Commission calls for decentralized intelligence network

Federal intelligence agencies should forge a decentralized, trusted information network that would share data horizontally as part of a global response to terrorism, according to the 9/11 Commission.

The final report of the National Commission on Terrorist Attacks Upon the United States cited the Markle Commission's recommendation that the government create a decentralized network for intelligence sharing rather than a hub-and-spoke model.

"Agencies would still have their own databases, but those databases would be searchable across agency lines," according to the commission's report. "In this system, secrets are protected through the design of the network and an 'information rights management' management approach that controls access to the data, not access to the whole network."

The commission further recommended that the president coordinate the resolution of legal, policy and technical issues across agencies to create the decentralized network. Agencies acting alone could be limited to modernizing existing stovepipes, or unconnected systems, rather than replacing them, the commission said.

The IT recommendations came as part of a call for a sweeping overhaul of the government's response to radical Islamic terrorism.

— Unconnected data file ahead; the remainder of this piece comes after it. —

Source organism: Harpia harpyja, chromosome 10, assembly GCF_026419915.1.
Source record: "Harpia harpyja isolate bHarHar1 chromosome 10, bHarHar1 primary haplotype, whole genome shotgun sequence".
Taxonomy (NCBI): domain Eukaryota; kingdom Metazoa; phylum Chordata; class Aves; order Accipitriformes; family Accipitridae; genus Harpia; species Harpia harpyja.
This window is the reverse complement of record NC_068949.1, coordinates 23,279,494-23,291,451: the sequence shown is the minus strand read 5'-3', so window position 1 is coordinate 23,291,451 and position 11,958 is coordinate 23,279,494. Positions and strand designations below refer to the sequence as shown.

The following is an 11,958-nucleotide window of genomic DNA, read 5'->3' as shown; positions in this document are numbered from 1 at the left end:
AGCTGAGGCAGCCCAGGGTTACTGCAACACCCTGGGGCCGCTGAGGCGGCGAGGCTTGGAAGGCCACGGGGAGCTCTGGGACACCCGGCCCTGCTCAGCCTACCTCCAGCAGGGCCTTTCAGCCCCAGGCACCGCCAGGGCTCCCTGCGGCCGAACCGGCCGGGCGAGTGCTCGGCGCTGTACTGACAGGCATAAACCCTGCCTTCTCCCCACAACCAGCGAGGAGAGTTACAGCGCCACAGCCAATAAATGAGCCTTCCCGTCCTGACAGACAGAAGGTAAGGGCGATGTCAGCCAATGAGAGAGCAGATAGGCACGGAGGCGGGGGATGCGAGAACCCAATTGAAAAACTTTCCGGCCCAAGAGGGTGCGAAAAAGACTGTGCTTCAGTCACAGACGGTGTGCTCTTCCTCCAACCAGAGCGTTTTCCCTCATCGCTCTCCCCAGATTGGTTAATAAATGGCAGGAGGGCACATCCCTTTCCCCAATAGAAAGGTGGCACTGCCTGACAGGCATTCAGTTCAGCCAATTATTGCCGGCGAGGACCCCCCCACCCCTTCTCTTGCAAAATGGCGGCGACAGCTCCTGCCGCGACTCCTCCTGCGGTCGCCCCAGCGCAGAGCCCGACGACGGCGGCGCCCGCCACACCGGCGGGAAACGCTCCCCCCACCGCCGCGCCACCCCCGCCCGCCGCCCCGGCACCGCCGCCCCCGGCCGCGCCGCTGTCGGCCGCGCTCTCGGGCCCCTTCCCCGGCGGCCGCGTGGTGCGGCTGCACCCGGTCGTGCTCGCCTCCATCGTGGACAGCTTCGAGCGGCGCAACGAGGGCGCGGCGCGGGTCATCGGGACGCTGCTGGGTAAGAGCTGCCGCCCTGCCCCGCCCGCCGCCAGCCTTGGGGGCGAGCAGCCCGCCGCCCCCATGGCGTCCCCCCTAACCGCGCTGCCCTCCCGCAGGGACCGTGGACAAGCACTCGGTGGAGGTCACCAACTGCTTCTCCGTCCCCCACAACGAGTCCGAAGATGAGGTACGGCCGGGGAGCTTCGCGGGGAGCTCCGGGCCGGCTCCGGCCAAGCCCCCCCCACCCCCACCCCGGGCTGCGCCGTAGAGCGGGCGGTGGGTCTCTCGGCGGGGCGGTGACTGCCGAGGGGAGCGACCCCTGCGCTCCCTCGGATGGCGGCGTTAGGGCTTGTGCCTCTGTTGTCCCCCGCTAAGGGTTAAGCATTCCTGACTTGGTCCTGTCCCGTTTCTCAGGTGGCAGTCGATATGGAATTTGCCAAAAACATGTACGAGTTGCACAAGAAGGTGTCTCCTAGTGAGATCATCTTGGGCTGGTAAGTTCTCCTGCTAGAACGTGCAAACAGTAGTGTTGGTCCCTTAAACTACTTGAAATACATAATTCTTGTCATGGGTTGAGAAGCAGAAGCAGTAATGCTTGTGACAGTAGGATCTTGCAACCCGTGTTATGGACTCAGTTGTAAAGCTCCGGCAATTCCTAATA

The commission recommended concentrating intelligence authority under a new, cabinet-level national intelligence director and unifying intelligence sharing via a National Counterterrorism Center.

The report said the NCTC could be modeled after the interagency Terrorist Threat Integration Center, which unites intelligence community and law enforcement resources with personnel and information from other agencies.

TTIC has already taken some steps to create a federated information sharing capability (GCN story). The existing counterterrorism center has launched a system called Sanctum, designed to help intelligence analysts execute queries across several incompatible intelligence systems.

TTIC planners expect to expand Sanctum's capabilities to additional databases in coming months to speed the work of intelligence analysts.

The commission called for additional federal IT upgrades to guard against terrorist attacks, including:

  • Quick completion of a biometric entry-exit screening system?the Homeland Security Department's U.S. Visitor and Immigrant Status Indicator system

  • Completion of vital improvements in no-fly and automatic selectee lists at airports, partly by preventing delays caused by "arguments about a new computerized profiling system"?the recently cancelled Computer Assisted Passenger Prescreening System II (GCN story)

  • Adopting new information gathering and sharing standards

  • Creating an incident command system to strengthen teamwork in a crisis, including allocation of additional radio spectrum for emergency response

  • Adopting new standards for birth certificates and drivers licenses.

The report also called for reorganization of executive agencies and congressional committees responsible for homeland defense. The commission further urged that the federal government publish many more details of its intelligence spending than it has in the past.

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